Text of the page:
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August 18, 1976 - Image 10

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Text
Publication:
Michigan Daily, 1976-08-18

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Page Ten

THE MICH4,GAN DAILY

Wednesday, August 18, ;1976

Villagers flee from volcano

POINTFIs A - PITHI-, (;uade-
loupe (. Several thousand
more vilagers streamed from
their homes on this Caribbean
island yesterday, fearing death
from faming la Soufriere vol
cano.
There was an explosion deep
in the rumbling volcano Mon-
day night that sent shockwaves
Felt 20 miles away More than
72,000 persons have been evacu-
ated from the danger zone
around Lza Soufriere on Basse
Terre Island, but the new burst
of activity sent thoasands of
others fleeing for safety.
DEADLY SULFUR fumes and
volcanic ashes flowed down La
Galion river, enveloping the
abandoned town of St. ('lade.
Fifteen scientists who had re-

mained near the volcano to
monitor seismic activities es-
caped aboard a French navy
boat Monday night after the ex-
plosion rocked old Fort St.
Charles where they were work-
ing,
Three of the scientists made
a helicopter flight near the peak
yesterday morning to assess the
situation and were nearly trap-
ped by an expanding cloud of
steam, ftimes and ash.
"THE VOLCANO is gradual
ly worsening - this is a day-
to-day situation," said Prof.
Robert Brousse of the Univer-
sity of Paris, the ranking vol-
cano expert at the scene and
one of the men aboard the heli-
copter. Brousse and other scien-
tists have predicted La Sou-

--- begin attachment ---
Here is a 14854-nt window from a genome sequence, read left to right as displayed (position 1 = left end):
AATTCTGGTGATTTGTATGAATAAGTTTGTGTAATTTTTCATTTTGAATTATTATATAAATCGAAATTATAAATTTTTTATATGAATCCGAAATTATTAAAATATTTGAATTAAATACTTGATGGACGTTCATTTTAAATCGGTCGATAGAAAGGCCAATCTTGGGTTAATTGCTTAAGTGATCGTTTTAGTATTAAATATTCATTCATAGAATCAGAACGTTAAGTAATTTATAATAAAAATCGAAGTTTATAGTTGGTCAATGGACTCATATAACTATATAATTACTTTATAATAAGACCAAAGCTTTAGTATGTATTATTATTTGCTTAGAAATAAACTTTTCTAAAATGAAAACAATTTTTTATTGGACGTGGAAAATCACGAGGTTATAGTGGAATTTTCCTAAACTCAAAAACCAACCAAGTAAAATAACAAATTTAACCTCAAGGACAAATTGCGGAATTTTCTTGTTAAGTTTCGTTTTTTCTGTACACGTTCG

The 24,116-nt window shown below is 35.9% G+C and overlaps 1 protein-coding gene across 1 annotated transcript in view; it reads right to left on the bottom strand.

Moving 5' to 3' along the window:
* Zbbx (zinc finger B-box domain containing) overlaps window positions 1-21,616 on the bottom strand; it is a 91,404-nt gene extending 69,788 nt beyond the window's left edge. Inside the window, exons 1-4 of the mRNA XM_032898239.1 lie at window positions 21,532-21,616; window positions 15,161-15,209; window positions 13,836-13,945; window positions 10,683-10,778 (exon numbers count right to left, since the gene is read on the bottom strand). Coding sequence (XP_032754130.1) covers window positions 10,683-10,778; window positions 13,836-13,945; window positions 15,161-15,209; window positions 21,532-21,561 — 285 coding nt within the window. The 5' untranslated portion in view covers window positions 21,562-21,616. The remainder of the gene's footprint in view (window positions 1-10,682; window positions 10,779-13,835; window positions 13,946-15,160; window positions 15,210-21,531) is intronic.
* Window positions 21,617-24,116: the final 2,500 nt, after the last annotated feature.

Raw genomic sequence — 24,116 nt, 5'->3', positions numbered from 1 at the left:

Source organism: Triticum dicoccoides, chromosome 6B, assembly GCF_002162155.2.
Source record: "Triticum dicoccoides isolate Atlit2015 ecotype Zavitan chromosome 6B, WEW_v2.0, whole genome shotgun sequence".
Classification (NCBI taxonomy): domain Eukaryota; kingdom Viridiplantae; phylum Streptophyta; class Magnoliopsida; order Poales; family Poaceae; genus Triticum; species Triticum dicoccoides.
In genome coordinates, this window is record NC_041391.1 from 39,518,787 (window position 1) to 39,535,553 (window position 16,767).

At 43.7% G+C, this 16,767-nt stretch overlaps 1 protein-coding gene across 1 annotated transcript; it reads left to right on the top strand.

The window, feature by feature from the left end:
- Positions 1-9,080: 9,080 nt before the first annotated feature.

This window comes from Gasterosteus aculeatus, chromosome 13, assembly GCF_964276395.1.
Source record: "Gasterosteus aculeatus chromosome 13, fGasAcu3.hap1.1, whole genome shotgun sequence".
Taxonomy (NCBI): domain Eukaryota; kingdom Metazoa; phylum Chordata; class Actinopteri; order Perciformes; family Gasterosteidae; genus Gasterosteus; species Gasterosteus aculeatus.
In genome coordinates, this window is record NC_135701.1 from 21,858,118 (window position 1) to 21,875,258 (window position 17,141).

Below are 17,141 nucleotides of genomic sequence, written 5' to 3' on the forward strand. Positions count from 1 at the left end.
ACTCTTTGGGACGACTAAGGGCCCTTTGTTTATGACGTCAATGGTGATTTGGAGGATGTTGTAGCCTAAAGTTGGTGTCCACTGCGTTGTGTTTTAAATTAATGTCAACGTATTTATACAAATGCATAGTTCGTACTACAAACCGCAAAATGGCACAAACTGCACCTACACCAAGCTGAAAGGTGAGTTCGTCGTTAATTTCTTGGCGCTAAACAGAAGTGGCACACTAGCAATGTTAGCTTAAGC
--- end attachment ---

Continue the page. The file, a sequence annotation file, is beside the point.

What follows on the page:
friere will have a "catastro-
phic" eruption, with Monday's
explosion just a preview.
Another passenger on the
helicopter, French government
administrator Jean-Claude Au-
rousseau, said that to escape,
'The pilot burned the red,"
meaning he pushed the craft far
over its safe speed of 200 miles
an hour.
1f the cloud had engulfed the
helicopter, the plane would
have been without oxygen and
fallen into the sea, one official
said. The helicopter at the time
was well below the cone of the
4,813-foot mountain, he added.
ALL RESIDENTS have been
evacuated from cities and vil-
lages near the volcano, and yes-
terday's rush to get away could
bring the number of refugees to
87,000. The total population of
this French territory is 330,000.
Aurousseau said 1,500 resi-

dents of Vieux-Fort, seven miles
from the volcano, were invited
to leave their homes even
though the town is guarded by
the Caraibes Mountains and out
of danger.
"We are asking them to
leave for psychological reasons
. . . they were alone and
afraid," he said.
THEY WERE moving by car,
bus and boat to the town of St.
Francois, a small community
more than 20 miles away on the
eastern side of Guadeloupe.
Br o u s s e, Aurousseau and
Christian Gerondeau, director
of civil security in Paris, made
their helicopter flight to try
and determine if La Soufriere
is near a major eruption.